Tuberculosis, commonly known as TB, is a bacterial infection. It can affect any organ of the body, but most often affects the lungs. Tuberculosis is still common today, with millions of new infections reported globally each year.1,2
While tuberculosis occurs worldwide, certain regions are more affected, particularly parts of Africa and Asia including India, Indonesia, China, Nigeria, Pakistan and South Africa.1 Even in these areas, the risk of becoming infected is generally low for most travellers. People who do get infected with tuberculosis have usually had extended contact with someone who is infected. You are at a higher risk of contracting tuberculosis if you stay with friends and relatives, are a long-term traveller or healthcare worker or if you come into contact with someone who displays symptoms of the disease, such as coughing and sneezing.2
Tuberculosis can often occur without any symptoms, so it is important to understand your risk of being infected and take the appropriate precautions to avoid infection. When symptoms do occur, they can vary depending on where in the body the infection is. General symptoms can include fever, night sweats, loss of appetite, weight loss and tiredness. People with tuberculosis often experience a chesty cough, and can occasionally cough up blood.1,2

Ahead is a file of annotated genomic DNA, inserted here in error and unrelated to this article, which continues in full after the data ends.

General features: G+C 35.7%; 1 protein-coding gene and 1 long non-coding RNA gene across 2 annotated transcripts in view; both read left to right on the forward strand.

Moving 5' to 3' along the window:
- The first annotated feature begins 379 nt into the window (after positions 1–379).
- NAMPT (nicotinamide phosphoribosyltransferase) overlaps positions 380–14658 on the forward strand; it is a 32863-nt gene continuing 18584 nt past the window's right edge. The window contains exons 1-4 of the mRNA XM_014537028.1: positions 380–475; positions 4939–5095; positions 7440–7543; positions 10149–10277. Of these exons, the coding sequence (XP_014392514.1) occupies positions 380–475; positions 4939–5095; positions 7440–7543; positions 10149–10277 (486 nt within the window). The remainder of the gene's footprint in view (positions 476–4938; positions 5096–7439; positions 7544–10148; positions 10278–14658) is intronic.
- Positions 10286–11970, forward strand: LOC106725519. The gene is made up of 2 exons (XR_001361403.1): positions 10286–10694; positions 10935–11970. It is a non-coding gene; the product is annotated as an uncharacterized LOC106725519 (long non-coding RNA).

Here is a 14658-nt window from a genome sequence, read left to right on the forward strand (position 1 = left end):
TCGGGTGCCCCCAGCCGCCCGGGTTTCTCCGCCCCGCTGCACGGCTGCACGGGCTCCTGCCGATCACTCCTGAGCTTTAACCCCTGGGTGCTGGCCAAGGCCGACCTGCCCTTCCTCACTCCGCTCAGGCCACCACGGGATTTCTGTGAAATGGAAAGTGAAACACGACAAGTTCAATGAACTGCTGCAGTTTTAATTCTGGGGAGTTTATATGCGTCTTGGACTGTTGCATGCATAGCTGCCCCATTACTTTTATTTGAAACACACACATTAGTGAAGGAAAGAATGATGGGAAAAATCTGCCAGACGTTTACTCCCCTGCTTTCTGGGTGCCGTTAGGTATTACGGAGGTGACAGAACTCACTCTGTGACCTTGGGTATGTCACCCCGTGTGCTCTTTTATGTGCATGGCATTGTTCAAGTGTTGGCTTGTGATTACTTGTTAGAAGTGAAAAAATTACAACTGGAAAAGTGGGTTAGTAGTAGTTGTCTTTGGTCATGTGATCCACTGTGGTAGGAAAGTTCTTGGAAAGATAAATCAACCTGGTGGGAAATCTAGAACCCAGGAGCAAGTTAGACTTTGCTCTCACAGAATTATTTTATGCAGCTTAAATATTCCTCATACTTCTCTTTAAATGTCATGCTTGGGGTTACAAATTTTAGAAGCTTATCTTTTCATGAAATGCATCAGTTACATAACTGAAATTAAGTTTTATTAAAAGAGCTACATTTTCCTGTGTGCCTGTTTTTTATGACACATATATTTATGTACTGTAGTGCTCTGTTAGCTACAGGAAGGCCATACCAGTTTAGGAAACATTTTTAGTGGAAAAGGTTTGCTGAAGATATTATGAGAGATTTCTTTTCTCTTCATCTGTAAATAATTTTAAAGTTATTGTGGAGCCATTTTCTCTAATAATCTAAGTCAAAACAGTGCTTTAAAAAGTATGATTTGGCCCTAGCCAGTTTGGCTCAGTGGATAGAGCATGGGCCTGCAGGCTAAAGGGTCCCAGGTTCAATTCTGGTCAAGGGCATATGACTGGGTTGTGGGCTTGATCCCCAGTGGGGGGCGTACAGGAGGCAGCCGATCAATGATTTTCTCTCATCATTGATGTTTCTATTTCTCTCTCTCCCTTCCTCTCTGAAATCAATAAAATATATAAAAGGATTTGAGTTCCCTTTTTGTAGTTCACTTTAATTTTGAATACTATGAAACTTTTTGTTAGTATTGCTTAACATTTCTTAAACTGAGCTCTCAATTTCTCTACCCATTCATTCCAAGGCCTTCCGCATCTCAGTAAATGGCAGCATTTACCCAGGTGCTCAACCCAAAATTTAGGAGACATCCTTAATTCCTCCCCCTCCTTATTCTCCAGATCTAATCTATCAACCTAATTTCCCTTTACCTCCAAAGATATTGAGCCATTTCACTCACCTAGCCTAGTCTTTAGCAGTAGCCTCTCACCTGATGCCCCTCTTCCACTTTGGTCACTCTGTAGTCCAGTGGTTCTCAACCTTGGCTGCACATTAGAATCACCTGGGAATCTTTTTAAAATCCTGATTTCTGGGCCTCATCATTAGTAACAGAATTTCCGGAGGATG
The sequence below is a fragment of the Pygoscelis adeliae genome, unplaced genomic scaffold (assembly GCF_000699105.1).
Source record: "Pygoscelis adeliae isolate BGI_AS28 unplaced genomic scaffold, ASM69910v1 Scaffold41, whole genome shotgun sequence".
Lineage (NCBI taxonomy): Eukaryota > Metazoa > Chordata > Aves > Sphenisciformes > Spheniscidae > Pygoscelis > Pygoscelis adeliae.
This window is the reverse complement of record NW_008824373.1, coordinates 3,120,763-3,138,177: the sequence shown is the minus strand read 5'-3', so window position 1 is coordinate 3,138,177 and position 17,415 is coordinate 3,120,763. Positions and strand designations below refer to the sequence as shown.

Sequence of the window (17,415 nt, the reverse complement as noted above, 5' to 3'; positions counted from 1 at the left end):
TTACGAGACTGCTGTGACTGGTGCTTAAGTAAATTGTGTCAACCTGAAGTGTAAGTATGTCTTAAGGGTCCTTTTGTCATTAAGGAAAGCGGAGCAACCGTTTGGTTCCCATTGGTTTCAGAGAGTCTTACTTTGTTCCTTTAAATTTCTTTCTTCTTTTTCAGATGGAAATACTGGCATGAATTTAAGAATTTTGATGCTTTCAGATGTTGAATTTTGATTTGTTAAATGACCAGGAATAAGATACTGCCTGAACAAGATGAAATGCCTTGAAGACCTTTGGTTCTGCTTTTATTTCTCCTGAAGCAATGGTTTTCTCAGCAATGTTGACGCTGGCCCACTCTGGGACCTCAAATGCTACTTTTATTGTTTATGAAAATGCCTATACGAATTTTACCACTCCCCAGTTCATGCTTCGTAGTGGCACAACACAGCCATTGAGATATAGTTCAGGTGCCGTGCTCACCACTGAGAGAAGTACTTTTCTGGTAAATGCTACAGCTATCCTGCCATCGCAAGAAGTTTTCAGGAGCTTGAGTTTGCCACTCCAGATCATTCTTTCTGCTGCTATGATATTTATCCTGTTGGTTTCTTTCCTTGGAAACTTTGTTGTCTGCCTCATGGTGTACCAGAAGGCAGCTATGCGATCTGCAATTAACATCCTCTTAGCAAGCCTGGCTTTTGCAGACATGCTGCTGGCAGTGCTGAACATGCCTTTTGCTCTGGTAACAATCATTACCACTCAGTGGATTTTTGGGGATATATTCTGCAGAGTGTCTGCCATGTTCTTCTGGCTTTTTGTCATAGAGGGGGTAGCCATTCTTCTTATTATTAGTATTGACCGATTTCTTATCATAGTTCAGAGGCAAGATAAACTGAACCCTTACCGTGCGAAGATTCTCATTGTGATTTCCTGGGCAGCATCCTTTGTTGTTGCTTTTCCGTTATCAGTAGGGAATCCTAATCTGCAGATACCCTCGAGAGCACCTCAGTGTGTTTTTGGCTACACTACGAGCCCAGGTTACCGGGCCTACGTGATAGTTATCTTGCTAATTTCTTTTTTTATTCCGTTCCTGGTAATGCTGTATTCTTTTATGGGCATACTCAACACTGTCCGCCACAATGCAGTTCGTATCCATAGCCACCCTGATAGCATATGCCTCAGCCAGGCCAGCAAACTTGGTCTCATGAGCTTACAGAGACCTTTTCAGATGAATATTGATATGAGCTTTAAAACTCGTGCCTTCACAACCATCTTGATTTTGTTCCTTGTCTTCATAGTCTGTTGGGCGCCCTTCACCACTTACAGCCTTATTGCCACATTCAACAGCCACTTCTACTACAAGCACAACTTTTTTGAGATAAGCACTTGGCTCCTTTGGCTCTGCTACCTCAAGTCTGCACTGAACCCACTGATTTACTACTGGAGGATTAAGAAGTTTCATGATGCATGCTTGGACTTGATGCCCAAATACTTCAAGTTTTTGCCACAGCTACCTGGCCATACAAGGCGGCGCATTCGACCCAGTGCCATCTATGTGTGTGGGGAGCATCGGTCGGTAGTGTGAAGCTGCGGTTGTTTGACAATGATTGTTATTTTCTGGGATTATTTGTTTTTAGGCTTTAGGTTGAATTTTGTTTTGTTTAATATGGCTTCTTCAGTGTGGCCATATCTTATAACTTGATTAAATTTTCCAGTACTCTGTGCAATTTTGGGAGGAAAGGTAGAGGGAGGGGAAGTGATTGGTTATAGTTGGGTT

Tuberculosis is an airborne disease spread directly from person to person. The infection is spread through the air when someone with the disease coughs or sneezes.1,2
A vaccine is available to help protect against tuberculosis. You may be advised to consider vaccination depending on where you are travelling to and your activities.1,2
You should avoid close contact with people who are known to be suffering from tuberculosis, especially if they are showing any of the symptoms described above.2
Tuberculosis is treated using a complicated course of antibiotics over an extended period.1,2
If you have any questions or concerns about exposure to tuberculosis, please speak to your doctor or a travel health practitioner for more information.
Make sure you contact your GP or travel health practitioner in plenty of time before you travel to discuss the ways you can help to keep yourself healthy whilst away. You should try and contact them at least 4–6 weeks before your trip.
After your trip, you should contact your GP if you develop a fever or notice any other unusual symptoms.
Date of preparation: November 2017